I come back to my original question about the order in which you actually process the information. As a sight-reader I am visual, motor, aural and then understanding/intellectual. With a natural memoriser would it be aural, motor, visual and intellectual? And does how you are initially taught as a youngster, or not taught if you simply sit down and play, determine what kind of memoriser or sight-reader, and ultimately musician, you become? And are there any strategies to change this other than 'simple' practice?


Roland LX7

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Re: Memorisation [Re: Colin Miles] #2729384
04/16/18 12:51 PM
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Originally Posted by Colin Miles
. I see, I play, I listen, I understand.


I start knowing what it's supposed to sound like, because I've heard several recordings, always. That's how I know that I like something enough to go to the effort of learning it. Then I take the sheet music and start marking out where the phrases are.... Figure it out, play and listen, over and over, and it ends up in memory.

I'm not sure I'd call that understanding, however. That to me means going deep into the theory.....


-- J.S.

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Re: Memorisation [Re: Colin Miles] #2729415
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When I first started to play the piano, I played by ear (I was 15 years old). I didn't know anything about reading music, music theory, until I started to take piano lessons. I found that having played by ear was a huge plus when I started ear training. As I progressed, I found that I memorized the pieces I was studying without wanting to. I would read through a piece and would find that I "knew" the notes after three of four times of playing it. My teacher would ask how I did it - and I didn't know. I am now 60 years old. When I approach a new piece of music, I play it very slowly, one hand at a time, then together. I still find that I have memorized the section I have been learning rather quickly. I really can't say what order it occurs - visual/aural/motor/understand. When I was in College, I had a professor in my education class that gave us a Chinese proverb to consider. "I hear and I forget ; I see and I remember; I do and I understand." Would say the last part applies to us musicians, but not the first two. Everyone learns differently.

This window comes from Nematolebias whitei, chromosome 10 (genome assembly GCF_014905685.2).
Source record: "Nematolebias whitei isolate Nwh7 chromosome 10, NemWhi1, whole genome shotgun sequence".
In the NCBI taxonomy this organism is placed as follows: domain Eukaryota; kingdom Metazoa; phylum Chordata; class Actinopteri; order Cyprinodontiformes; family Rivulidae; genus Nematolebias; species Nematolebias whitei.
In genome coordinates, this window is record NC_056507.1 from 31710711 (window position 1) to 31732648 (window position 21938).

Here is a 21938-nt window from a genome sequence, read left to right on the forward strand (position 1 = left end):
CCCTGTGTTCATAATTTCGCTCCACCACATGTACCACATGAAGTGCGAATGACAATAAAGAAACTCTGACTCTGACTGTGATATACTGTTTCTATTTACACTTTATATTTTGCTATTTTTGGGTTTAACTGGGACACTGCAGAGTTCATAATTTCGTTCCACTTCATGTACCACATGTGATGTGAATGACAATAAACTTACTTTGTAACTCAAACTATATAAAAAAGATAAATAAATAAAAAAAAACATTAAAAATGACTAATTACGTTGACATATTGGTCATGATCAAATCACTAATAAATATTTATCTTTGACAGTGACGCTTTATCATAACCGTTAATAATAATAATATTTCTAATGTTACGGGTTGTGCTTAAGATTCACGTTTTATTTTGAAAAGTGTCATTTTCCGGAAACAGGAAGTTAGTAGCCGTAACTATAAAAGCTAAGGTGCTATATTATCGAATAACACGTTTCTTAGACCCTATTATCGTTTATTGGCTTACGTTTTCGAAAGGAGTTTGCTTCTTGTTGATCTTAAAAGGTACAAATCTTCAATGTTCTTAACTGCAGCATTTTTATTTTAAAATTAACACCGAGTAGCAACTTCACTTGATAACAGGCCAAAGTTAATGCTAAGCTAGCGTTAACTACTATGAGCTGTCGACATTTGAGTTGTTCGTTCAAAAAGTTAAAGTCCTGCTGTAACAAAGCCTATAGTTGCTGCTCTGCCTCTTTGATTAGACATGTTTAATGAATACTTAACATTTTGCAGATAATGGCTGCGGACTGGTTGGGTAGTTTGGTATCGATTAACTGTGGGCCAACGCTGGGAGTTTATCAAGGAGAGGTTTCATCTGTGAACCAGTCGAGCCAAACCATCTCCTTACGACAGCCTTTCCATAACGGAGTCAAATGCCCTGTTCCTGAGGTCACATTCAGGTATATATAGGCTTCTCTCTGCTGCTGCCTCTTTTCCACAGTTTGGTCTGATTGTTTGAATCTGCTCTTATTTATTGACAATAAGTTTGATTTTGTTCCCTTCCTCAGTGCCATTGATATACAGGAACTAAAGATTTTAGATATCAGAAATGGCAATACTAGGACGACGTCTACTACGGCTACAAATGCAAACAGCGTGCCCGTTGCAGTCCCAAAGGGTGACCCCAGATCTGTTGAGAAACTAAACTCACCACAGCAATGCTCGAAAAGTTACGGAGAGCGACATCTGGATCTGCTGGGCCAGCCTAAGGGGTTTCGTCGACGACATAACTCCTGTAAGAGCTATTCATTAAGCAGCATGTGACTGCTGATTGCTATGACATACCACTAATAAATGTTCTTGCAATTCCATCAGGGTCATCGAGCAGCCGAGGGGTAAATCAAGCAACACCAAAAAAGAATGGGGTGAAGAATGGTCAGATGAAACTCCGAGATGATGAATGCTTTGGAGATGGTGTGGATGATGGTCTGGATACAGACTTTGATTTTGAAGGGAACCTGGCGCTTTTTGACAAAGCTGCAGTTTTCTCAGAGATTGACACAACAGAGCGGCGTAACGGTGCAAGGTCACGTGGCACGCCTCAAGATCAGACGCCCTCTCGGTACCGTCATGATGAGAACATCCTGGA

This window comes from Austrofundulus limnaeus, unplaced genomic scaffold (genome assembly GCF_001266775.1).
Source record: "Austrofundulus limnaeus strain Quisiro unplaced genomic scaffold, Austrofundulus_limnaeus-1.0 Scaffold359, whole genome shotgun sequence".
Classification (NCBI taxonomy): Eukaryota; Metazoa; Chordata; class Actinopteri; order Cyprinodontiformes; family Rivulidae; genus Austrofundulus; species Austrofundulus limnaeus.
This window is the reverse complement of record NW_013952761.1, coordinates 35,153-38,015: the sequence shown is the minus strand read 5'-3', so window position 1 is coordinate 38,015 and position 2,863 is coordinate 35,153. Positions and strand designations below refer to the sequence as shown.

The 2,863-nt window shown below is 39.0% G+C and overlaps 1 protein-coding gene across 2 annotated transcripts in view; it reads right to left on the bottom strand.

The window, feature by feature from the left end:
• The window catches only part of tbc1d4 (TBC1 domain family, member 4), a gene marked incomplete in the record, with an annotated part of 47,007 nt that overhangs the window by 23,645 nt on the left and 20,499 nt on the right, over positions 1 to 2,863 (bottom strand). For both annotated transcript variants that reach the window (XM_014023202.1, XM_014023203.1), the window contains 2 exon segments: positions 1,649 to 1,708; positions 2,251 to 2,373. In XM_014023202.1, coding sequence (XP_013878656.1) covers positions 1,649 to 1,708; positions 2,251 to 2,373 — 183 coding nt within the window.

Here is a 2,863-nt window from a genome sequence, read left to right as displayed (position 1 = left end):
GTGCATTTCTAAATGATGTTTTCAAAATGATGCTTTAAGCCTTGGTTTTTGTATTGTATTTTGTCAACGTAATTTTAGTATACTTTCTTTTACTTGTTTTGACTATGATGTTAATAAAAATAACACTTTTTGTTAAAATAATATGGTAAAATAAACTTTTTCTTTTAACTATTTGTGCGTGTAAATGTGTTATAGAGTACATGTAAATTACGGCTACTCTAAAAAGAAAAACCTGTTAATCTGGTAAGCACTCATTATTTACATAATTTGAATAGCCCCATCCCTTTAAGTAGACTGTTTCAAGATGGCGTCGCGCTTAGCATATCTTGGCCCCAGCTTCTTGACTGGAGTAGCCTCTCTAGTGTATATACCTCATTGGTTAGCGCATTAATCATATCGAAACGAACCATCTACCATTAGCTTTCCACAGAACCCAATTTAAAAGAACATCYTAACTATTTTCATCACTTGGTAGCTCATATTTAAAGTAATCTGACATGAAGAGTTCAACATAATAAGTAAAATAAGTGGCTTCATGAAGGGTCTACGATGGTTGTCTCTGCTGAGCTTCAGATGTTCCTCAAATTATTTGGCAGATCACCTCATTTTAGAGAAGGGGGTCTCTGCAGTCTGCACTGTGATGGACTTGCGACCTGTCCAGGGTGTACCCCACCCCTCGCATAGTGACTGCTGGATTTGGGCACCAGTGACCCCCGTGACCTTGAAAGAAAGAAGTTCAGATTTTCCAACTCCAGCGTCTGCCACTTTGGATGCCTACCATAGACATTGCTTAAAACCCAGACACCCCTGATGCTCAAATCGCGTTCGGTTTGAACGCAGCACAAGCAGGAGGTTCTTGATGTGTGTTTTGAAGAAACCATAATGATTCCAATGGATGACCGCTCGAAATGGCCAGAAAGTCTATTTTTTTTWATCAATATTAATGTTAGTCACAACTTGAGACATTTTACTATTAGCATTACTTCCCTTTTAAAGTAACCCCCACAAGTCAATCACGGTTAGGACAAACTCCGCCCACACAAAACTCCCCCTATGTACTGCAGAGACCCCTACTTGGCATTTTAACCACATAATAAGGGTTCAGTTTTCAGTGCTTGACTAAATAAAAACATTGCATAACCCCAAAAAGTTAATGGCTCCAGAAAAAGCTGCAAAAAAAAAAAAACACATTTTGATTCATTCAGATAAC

Barbara
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Re: Memorisation [Re: Colin Miles] #2729429
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Originally Posted by Colin Miles
As a sight-reader I am visual, motor, aural and then understanding/intellectual. With a natural memoriser would it be aural, motor, visual and intellectual? And does how you are initially taught as a youngster, or not taught if you simply sit down and play, determine what kind of memoriser or sight-reader, and ultimately musician, you become? And are there any strategies to change this other than 'simple' practice?

Is there such a thing as 'natural memorisers'? I suspect that kids - and adults too - who memorise do so because they had difficulty learning to read music when they were learning. With beginners' music which contains few notes, it's a lot easier to learn to play from memory than from reading from the score, and that's the bane of many teachers, if you read the Piano Teachers Forum - often leading to students who simply never learnt to read music.

I've mentioned this before: like most students brought up on the ABRSM grade system, I never had to memorise any piece, but developed good reading skills. In fact, I never deliberately set out to memorise any piece until I started doing a regular monthly piano recital some years ago, when I decided that it would be better to play all my pieces from memory (mainly because I have no page-turner).

And that was when I discovered how time-consuming and slow the memorisation process is, and even when you think the piece is 'securely' memorised, things can still 'blank out' in the heat of the moment during performance. I remember watching a piano competition, and realised how all but one of the competitors had memory lapses here and there. Mostly small ones, and likely only noticeable to people who know the music very well. And these are pianists who've almost certainly been polishing and performing those same pieces for years.